What Engineers Do: Framing Engineering Practice - Seminar
|Event Date:||February 16, 2012|
|Speaker:||Dr. Bill Williams|
|Speaker Affiliation:||Escola Superior de Tecnologia do Barreiro - Instituto Politécnico de Setúbal (The Polytechnic Institute of Setubal, Portugal)|
|Contact Name:||Dr. Demetra Evangelou
Up to recently, the majority of the literature has tended to view engineering practice in terms of design or technical problem-solving, but such studies have rarely been based on empirical data on what engineering practitioners actually do. However, data from a longitudinal study presented in 2009 suggested that novice engineers in Australia spend the majority of their working week (up to 60%) in activities which involve interaction with others in a variety of contexts while a relatively small part of their time is devoted to individual design or problem-solving activities.
In Portugal we have applied the same online survey to novice engineers, and our results show a similar pattern in that around 60% of perceived working time involves interaction with others (meetings, supervision, writing reports etc.), which suggests a dominant role for social interactions in engineering practice. We are currently triangulating these findings through interviews with engineers in the workplace.
The seminar will present the findings from the research in Portugal and discuss frameworks for characterizing engineering practice as well as possible implications for engineering education of this approach.
This, in turn, will be set in the context of a broader research agenda looking at Strategic Pathways to Engineering Education Research which aims to study strategies to encourage engineering educators to pursue the scholarship of teaching and learning in addition to their specialized engineering research.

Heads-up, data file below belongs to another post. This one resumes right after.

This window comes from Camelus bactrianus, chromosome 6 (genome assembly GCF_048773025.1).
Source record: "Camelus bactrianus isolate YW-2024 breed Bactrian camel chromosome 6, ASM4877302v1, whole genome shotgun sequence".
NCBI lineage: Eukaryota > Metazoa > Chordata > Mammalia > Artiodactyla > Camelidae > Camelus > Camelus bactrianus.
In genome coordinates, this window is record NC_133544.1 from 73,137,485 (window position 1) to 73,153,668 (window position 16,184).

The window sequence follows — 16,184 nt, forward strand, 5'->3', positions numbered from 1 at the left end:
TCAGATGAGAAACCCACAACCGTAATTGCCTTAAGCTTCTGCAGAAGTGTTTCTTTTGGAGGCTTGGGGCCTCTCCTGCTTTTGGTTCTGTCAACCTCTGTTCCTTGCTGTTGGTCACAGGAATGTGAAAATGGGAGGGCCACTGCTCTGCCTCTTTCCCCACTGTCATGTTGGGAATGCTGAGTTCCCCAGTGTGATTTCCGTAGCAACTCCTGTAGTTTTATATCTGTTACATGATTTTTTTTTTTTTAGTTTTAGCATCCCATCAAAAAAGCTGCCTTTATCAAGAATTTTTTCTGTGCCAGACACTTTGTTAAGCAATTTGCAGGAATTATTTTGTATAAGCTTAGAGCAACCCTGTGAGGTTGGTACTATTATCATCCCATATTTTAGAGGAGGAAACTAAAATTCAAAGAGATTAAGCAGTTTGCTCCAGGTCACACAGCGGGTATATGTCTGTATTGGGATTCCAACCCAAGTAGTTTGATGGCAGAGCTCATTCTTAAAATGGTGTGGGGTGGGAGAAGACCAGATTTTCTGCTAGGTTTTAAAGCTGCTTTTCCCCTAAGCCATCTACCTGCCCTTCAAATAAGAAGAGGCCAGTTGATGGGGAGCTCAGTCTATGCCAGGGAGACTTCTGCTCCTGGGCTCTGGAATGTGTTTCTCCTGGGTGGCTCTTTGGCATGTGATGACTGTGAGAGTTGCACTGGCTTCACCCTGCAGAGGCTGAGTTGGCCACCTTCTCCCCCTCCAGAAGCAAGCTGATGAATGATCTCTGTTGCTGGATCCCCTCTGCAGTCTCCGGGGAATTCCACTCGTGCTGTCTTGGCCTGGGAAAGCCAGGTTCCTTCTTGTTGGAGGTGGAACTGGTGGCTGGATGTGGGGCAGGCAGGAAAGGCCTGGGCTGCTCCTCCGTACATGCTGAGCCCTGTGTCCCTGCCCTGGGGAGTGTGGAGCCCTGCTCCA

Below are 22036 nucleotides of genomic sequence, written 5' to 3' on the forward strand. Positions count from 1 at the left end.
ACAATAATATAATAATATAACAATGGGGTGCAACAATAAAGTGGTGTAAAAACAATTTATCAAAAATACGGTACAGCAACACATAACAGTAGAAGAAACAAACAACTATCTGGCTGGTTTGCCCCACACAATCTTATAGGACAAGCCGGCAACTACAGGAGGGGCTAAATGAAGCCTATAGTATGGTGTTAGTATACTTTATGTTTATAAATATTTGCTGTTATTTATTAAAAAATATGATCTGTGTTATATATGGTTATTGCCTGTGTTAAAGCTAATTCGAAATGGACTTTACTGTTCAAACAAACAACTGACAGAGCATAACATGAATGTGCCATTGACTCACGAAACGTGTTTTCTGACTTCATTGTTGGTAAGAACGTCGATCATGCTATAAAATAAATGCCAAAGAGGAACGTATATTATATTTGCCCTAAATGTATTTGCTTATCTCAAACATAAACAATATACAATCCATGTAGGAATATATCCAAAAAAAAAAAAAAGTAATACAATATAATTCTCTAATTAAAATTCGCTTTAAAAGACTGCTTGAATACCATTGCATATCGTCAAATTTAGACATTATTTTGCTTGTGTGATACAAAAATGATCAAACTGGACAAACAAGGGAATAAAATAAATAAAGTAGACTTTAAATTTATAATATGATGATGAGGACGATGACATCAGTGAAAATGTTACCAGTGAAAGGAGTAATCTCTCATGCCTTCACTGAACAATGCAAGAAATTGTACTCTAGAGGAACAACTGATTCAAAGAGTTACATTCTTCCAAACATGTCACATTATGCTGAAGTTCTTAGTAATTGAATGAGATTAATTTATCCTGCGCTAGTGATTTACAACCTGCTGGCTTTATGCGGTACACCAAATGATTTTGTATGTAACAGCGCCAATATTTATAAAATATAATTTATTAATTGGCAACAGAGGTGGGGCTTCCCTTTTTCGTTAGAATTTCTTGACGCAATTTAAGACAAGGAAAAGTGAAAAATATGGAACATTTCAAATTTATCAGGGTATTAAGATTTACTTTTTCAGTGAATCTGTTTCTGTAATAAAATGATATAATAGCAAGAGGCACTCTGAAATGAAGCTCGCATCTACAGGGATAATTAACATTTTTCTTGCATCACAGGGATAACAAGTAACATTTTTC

Bill Williams originally trained as a chemist at the National University of Ireland and went on to work in education in Ireland, UK, Eritrea, Kenya, Mozambique and Portugal and to run international distance courses for the International Labour Organization in various African countries.
He is a senior lecturer at the Barreiro Engineering School of Setubal Polytechnic Institute in Portugal, where he teaches communication and transverse professional skills to civil engineering undergraduates and he has been an invited lecturer on master’s courses at the Technical University of Lisbon and the Technical University of Madrid.
He has been involved with engineering education research for eight years and is currently working on a project to study the practice of engineering professionals and another focusing on the promotion of active learning in lecture classes, both projects funded by grants from the Portuguese Science and Technology Foundation (FCT).
He has been a member of the European Working Group on Engineering Education Research of SEFI since its inception in 2009 and was on the local organizing committee for the 2011 Research in Engineering Education Symposium (REES 2011). He was responsible for setting up the Engineering Practice Roundtable as an add-on event for REES 2011 in Madrid.